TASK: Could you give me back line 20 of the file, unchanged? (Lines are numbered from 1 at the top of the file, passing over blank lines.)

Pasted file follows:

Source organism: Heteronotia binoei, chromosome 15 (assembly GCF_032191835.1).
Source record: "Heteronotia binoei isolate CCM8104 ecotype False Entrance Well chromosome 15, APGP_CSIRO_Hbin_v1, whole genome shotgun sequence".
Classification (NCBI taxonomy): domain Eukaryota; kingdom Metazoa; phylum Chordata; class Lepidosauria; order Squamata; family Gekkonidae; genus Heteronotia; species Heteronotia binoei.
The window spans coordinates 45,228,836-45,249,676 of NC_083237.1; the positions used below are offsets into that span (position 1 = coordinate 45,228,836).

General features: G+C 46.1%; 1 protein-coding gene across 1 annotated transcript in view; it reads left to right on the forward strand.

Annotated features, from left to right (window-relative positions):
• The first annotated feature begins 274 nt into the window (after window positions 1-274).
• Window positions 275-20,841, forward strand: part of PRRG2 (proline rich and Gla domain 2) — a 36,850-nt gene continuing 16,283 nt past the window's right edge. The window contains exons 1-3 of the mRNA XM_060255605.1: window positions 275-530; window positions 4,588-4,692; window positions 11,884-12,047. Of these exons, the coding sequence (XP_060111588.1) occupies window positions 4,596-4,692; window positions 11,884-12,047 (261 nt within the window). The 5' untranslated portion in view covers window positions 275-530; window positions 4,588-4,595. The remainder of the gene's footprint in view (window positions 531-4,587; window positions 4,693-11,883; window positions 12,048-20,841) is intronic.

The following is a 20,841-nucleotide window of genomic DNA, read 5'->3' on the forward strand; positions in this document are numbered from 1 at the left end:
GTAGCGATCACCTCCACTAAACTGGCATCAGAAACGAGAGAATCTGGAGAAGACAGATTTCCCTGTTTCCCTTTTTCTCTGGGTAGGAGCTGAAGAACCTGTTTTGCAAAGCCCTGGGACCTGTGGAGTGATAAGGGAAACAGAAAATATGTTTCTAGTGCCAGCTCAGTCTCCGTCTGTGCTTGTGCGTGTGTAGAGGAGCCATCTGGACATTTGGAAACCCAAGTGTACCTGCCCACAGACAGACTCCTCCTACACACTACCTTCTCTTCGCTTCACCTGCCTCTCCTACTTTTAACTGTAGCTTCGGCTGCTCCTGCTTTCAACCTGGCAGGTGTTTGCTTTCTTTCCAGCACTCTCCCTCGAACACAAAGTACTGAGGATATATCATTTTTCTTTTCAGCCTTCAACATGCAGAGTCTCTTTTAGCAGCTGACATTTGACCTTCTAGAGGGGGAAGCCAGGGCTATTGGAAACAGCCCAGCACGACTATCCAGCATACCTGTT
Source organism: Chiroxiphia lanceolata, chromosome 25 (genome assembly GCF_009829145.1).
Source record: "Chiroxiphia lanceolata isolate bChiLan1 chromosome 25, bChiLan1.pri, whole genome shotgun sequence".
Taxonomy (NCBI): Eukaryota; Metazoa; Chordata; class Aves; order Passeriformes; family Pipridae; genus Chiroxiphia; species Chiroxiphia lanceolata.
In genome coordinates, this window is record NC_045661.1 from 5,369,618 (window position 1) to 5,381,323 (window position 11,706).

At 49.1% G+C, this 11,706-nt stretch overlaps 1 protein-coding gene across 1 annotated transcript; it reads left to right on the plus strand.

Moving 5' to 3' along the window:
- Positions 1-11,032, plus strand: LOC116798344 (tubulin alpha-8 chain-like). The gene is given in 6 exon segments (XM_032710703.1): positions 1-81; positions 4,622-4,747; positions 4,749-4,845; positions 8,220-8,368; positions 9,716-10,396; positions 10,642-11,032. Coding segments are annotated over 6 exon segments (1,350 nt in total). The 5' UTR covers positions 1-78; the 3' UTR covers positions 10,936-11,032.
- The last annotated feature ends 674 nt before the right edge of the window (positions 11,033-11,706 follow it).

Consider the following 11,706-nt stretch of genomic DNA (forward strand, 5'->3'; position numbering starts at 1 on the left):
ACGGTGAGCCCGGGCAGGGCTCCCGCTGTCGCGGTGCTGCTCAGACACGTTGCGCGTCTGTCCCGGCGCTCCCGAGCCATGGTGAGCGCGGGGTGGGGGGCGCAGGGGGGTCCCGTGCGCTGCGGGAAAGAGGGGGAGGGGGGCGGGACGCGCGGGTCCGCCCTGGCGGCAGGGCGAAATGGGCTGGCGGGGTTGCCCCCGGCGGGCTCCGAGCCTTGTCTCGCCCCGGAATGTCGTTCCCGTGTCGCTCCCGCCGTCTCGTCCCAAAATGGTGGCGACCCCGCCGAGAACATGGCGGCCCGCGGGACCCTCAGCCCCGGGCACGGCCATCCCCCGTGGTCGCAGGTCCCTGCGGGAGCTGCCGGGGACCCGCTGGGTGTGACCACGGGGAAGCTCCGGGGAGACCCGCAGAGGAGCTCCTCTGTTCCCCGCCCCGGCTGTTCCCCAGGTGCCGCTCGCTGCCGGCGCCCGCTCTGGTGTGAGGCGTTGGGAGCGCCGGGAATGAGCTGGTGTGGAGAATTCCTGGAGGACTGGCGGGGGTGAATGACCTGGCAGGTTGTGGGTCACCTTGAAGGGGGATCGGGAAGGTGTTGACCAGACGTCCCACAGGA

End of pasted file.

ACGGTGAGCCCGGGCAGGGCTCCCGCTGTCGCGGTGCTGCTCAGACACGTTGCGCGTCTGTCCCGGCGCTCCCGAGCCATGGTGAGCGCGGGGTGGGGGGCGCAGGGGGGTCCCGTGCGCTGCGGGAAAGAGGGGGAGGGGGGCGGGACGCGCGGGTCCGCCCTGGCGGCAGGGCGAAATGGGCTGGCGGGGTTGCCCCCGGCGGGCTCCGAGCCTTGTCTCGCCCCGGAATGTCGTTCCCGTGTCGCTCCCGCCGTCTCGTCCCAAAATGGTGGCGACCCCGCCGAGAACATGGCGGCCCGCGGGACCCTCAGCCCCGGGCACGGCCATCCCCCGTGGTCGCAGGTCCCTGCGGGAGCTGCCGGGGACCCGCTGGGTGTGACCACGGGGAAGCTCCGGGGAGACCCGCAGAGGAGCTCCTCTGTTCCCCGCCCCGGCTGTTCCCCAGGTGCCGCTCGCTGCCGGCGCCCGCTCTGGTGTGAGGCGTTGGGAGCGCCGGGAATGAGCTGGTGTGGAGAATTCCTGGAGGACTGGCGGGGGTGAATGACCTGGCAGGTTGTGGGTCACCTTGAAGGGGGATCGGGAAGGTGTTGACCAGACGTCCCACAGGA